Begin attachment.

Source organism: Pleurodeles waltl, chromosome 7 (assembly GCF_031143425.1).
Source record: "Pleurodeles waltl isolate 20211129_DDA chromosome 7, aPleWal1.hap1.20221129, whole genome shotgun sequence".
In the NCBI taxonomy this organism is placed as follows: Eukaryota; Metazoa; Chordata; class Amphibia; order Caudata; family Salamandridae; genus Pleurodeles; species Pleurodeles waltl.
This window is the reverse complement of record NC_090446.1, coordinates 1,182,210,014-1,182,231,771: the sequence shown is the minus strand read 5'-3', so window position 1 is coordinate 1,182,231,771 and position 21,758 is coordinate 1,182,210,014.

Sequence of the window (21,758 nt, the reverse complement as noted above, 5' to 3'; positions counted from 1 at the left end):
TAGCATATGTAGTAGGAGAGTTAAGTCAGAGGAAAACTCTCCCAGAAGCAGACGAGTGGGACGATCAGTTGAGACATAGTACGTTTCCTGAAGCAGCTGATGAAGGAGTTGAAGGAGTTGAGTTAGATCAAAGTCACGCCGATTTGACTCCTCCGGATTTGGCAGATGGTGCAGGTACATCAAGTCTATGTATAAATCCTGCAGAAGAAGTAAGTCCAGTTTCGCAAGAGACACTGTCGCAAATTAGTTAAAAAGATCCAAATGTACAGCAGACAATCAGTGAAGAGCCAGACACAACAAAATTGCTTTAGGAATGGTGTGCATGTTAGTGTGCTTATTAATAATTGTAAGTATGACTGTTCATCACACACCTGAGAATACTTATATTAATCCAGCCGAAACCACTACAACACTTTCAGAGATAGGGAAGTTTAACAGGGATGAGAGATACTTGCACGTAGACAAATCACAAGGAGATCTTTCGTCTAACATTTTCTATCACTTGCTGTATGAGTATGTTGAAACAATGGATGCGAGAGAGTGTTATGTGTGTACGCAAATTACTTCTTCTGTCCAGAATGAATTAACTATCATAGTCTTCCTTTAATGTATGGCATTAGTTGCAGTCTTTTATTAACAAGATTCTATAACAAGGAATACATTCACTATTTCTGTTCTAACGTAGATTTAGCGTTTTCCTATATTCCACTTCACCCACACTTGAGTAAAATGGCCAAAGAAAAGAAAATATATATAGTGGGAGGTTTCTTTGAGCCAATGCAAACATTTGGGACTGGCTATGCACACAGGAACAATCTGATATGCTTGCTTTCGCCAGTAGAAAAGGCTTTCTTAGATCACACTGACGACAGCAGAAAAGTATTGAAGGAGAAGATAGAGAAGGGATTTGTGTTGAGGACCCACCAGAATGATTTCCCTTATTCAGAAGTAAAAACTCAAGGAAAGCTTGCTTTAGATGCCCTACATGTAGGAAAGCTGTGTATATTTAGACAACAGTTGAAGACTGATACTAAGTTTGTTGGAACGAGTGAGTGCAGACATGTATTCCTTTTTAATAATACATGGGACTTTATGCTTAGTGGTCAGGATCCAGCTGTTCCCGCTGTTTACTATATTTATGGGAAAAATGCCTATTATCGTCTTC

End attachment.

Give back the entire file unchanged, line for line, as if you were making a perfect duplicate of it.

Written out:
Source organism: Pleurodeles waltl, chromosome 7 (assembly GCF_031143425.1).
Source record: "Pleurodeles waltl isolate 20211129_DDA chromosome 7, aPleWal1.hap1.20221129, whole genome shotgun sequence".
In the NCBI taxonomy this organism is placed as follows: Eukaryota; Metazoa; Chordata; class Amphibia; order Caudata; family Salamandridae; genus Pleurodeles; species Pleurodeles waltl.
This window is the reverse complement of record NC_090446.1, coordinates 1,182,210,014-1,182,231,771: the sequence shown is the minus strand read 5'-3', so window position 1 is coordinate 1,182,231,771 and position 21,758 is coordinate 1,182,210,014.

Sequence of the window (21,758 nt, the reverse complement as noted above, 5' to 3'; positions counted from 1 at the left end):
TAGCATATGTAGTAGGAGAGTTAAGTCAGAGGAAAACTCTCCCAGAAGCAGACGAGTGGGACGATCAGTTGAGACATAGTACGTTTCCTGAAGCAGCTGATGAAGGAGTTGAAGGAGTTGAGTTAGATCAAAGTCACGCCGATTTGACTCCTCCGGATTTGGCAGATGGTGCAGGTACATCAAGTCTATGTATAAATCCTGCAGAAGAAGTAAGTCCAGTTTCGCAAGAGACACTGTCGCAAATTAGTTAAAAAGATCCAAATGTACAGCAGACAATCAGTGAAGAGCCAGACACAACAAAATTGCTTTAGGAATGGTGTGCATGTTAGTGTGCTTATTAATAATTGTAAGTATGACTGTTCATCACACACCTGAGAATACTTATATTAATCCAGCCGAAACCACTACAACACTTTCAGAGATAGGGAAGTTTAACAGGGATGAGAGATACTTGCACGTAGACAAATCACAAGGAGATCTTTCGTCTAACATTTTCTATCACTTGCTGTATGAGTATGTTGAAACAATGGATGCGAGAGAGTGTTATGTGTGTACGCAAATTACTTCTTCTGTCCAGAATGAATTAACTATCATAGTCTTCCTTTAATGTATGGCATTAGTTGCAGTCTTTTATTAACAAGATTCTATAACAAGGAATACATTCACTATTTCTGTTCTAACGTAGATTTAGCGTTTTCCTATATTCCACTTCACCCACACTTGAGTAAAATGGCCAAAGAAAAGAAAATATATATAGTGGGAGGTTTCTTTGAGCCAATGCAAACATTTGGGACTGGCTATGCACACAGGAACAATCTGATATGCTTGCTTTCGCCAGTAGAAAAGGCTTTCTTAGATCACACTGACGACAGCAGAAAAGTATTGAAGGAGAAGATAGAGAAGGGATTTGTGTTGAGGACCCACCAGAATGATTTCCCTTATTCAGAAGTAAAAACTCAAGGAAAGCTTGCTTTAGATGCCCTACATGTAGGAAAGCTGTGTATATTTAGACAACAGTTGAAGACTGATACTAAGTTTGTTGGAACGAGTGAGTGCAGACATGTATTCCTTTTTAATAATACATGGGACTTTATGCTTAGTGGTCAGGATCCAGCTGTTCCCGCTGTTTACTATATTTATGGGAAAAATGCCTATTATCGTCTTC